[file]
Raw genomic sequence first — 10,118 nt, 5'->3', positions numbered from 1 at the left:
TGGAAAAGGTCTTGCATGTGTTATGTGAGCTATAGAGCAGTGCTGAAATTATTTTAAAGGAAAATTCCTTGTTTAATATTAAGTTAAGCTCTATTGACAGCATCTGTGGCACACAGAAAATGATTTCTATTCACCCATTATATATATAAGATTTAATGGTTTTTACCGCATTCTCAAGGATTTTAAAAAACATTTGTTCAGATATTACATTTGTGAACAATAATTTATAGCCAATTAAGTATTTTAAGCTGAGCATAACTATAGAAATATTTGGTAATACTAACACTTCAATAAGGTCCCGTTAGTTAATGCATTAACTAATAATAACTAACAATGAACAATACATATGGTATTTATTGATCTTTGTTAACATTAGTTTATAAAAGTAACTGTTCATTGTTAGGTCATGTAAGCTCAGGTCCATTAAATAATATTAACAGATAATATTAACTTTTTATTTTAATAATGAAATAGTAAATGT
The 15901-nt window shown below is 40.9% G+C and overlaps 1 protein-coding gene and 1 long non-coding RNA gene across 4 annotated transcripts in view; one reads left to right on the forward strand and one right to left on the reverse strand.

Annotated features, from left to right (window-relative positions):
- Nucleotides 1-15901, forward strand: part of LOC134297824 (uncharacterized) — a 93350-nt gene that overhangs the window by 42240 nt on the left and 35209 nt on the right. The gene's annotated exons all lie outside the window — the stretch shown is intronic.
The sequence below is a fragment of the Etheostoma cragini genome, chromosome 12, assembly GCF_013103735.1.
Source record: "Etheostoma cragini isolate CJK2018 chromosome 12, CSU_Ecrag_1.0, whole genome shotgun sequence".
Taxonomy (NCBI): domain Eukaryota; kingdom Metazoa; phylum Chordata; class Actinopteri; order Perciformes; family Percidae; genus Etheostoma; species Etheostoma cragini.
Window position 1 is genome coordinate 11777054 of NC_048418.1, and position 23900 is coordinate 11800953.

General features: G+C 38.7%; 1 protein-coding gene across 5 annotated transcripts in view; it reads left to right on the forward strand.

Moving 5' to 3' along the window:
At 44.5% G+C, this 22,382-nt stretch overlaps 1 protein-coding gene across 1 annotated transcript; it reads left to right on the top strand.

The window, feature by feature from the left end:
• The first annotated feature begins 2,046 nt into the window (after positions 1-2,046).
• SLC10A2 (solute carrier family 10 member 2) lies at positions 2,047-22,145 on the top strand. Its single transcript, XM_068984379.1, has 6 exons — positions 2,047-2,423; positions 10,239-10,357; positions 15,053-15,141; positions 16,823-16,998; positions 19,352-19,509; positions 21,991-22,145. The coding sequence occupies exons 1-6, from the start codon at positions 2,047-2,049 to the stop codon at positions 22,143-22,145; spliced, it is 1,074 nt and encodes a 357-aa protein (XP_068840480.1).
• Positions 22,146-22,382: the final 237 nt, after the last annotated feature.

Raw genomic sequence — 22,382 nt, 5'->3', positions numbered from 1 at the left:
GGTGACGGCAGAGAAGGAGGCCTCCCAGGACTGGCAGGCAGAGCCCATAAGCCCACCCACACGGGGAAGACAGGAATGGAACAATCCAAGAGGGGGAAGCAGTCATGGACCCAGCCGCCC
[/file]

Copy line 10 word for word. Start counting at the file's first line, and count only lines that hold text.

General features: G+C 38.7%; 1 protein-coding gene across 5 annotated transcripts in view; it reads left to right on the forward strand.